Known as yurts in the Stans and gers in Mongolia, the movable homes of Central Asian nomads are becoming a more and more popular form of accommodation for both backpackers traveling along the ancient Silk Road routes and tourists looking for alternative forms of accommodation in Western countries. Thanks to the success of community-based tourism programs in Kyrgyzstan and the loosening of visa regulations in once hard-to-access countries like Uzbekistan or Tajikistan, reaching remote camps to experience a lifestyle that has characterized this corner of the world for millennia is now easier than ever.
Portable and easy to assemble, traditional yurts are built of felt and waterproof skins covering a structure made of bent wooden poles. While simple in appearance, these circular tents offer great protection from the fierce climate of the steppe, shielding against the heavy winds that blow unhindered in the barren flats and offering enough insulation to resist extreme temperatures.
The roots of the yurt
It’s not by chance that the nomad’s dwelling is most often associated with Mongolian culture. The word ger in Mongolian means “home,” and still today over 50 percent of the population of Mongolia lives in the tent that has become a national symbol, carrying forward a tradition that is thought to have existed since at least 600 BC. This said, borders and nomadism don’t go well together, and it would be reductive to refer to the iconic structure as a strictly Mongolian phenomenon.
Long before Marco Polo would describe the gers he shared with Mongols during his travels between 1274 and 1291, Herodotus had already written about the yurts used by Scythians living in the regions surrounding the Caspian and Black seas in 440 BC. While nomadic groups in Europe and Asia had adopted yurt-like structures that could be easily transferred from one place to the next one, their propagation is primarily linked to the conquests of Gengis Khan and his successors. By reaching Turkey and Europe in the 13th century, the Mongols exported a lifestyle that became popular among nomadic tribes of Central Asia, the Middle East, and Eastern Europe.
Until not too long ago, yurts could be found in Iran, Turkey, and rural parts of Hungary. It is in the Stans of Central Asia, however, that these movable homes have rooted themselves and acquired iconic status. Today they can be found in remote jailoos, the summer highland pastures where herders take their animals during the warm summer months. The yurt’s shanyrak — the wooden crown that holds the poles together from the top of the roof — appears on both Kyrgyzstan’s flag and Kazakhstan’s national emblem.
A simple and efficient build
Setting up a yurt can take up to eight hours depending on its size. However, the speed record for yurt building belongs to the Kyrgyz team that participated at the 2018 World Nomad Games — they took only seven minutes and 46 seconds to build their tent.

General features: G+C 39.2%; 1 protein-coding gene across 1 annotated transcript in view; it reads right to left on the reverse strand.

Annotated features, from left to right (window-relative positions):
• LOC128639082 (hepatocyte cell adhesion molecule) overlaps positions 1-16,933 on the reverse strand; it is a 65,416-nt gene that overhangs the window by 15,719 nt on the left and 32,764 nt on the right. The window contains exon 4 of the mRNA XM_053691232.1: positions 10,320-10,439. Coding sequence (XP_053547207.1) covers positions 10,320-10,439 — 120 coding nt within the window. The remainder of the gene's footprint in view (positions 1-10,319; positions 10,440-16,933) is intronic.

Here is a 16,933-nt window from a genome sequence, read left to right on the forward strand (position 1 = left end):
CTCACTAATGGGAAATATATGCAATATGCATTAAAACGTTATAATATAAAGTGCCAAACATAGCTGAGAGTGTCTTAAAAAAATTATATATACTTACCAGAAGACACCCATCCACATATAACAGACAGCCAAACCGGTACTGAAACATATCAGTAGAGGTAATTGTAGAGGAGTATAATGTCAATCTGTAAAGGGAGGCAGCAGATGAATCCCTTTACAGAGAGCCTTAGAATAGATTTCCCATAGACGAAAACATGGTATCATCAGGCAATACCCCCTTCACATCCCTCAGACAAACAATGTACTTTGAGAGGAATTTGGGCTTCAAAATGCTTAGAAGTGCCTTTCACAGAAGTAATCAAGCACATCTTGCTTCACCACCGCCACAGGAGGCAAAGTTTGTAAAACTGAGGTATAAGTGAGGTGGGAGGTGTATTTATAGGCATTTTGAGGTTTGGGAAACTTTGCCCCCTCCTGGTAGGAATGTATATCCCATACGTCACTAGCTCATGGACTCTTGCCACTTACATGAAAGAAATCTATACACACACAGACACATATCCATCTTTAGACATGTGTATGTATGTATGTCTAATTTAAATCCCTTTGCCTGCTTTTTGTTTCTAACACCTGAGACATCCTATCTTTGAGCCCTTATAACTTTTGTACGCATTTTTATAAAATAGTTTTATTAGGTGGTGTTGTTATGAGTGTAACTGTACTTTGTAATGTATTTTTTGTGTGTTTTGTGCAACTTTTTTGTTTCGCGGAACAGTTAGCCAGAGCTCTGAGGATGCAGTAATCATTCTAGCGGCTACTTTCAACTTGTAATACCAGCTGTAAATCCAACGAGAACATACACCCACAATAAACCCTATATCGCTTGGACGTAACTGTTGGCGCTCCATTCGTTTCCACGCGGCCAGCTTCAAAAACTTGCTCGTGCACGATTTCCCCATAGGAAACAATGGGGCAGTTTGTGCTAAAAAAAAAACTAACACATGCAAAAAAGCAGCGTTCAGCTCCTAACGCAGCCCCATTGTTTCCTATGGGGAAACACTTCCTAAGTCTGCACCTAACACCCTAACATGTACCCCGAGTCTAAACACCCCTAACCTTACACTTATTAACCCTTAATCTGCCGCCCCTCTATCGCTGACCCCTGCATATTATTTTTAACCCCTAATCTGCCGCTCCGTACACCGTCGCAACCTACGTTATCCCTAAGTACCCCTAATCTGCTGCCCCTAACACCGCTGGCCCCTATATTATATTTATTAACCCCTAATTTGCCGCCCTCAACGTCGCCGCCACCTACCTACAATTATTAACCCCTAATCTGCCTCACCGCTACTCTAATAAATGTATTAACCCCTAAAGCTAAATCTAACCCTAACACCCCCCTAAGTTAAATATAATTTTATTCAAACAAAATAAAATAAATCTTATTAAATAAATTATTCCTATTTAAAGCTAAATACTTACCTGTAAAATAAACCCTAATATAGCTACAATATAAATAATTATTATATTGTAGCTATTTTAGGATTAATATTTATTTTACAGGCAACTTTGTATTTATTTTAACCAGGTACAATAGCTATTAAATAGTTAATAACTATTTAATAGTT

The first step in building a yurt is setting up the circular structure on which the roof will be mounted. Although metal yurts exist today, in most cases the lattice is still made with a series of criss-crossed, light wooden poles that collapse into each other and can be transported in a cinch.
Once the lattice is set up and secured with the help of leather ropes, the roof is placed on top. There is a slight difference between the roofs of Mongolian gers and Central Asian yurts. In the first, the roof is made of perfectly straight poles, known as uni, while in the second they are bent to form part of the walls. Because of this, Mongolian gers tend to be lower in height than their Central Asian counterparts.
The crown is attached to three poles then balanced on the lattice and fastened with ropes. Once the crown is stable, up to 100 additional poles are added to complete the skeleton of the yurt. Finally, layers of fabric are placed on the outside to provide insulation and protection against the elements.
When complete, the interior of the yurt can be decorated with carpets and minimal furniture. A stove usually keeps the room warm, and the crown can be left open for ventilation. Most yurts are designed to sleep a family of four to five people, but larger structures capable of hosting up to eight people exist as well.
Where to find yurt camps
Yurt camps can be found all over Central Asia, with the biggest concentration being in Mongolia and Kyrgyzstan. They vary in size, but most often camps that host tourists are family-managed businesses where up to 10 tents are reserved for visitors while the rest are used by the locals. Most are only open in the summer months, with some exceptions for low-altitude camps near bigger cities.
Although yurt camps are normally found in some of the most remote corners of the world, getting there is fairly simple if you plan ahead. In Kyrgyzstan, the Community Based Tourism Association can help you find camps to break up multi-day hiking adventures, while in Mongolia ger stays are an essential part of any Gobi Desert tour. Some rental gers are even available on Airbnb.
Among the most incredible destinations for yurt camping in Kyrgyzstan are Song Kul lake, a jailoo positioned on the shores of an alpine lake at an altitude of 10,000 feet; Tash Rabat, where camps surround a 15th-century caravanserai; and the Valley of Flowers, near Jeti Oguz. Sleeping in a yurt is also possible in Kazakhstan, Tajikistan, and Uzbekistan.
The Kyrgyz village of Kyzyl-Too is a great place to go if you want to learn more about the craft of yurt building. This sleepy town on the southern shore of Issyk-Kul lake is known as the Kyrgyz capital of yurt-making, and it is possible to participate in workshops and learn all the tricks of the trade.
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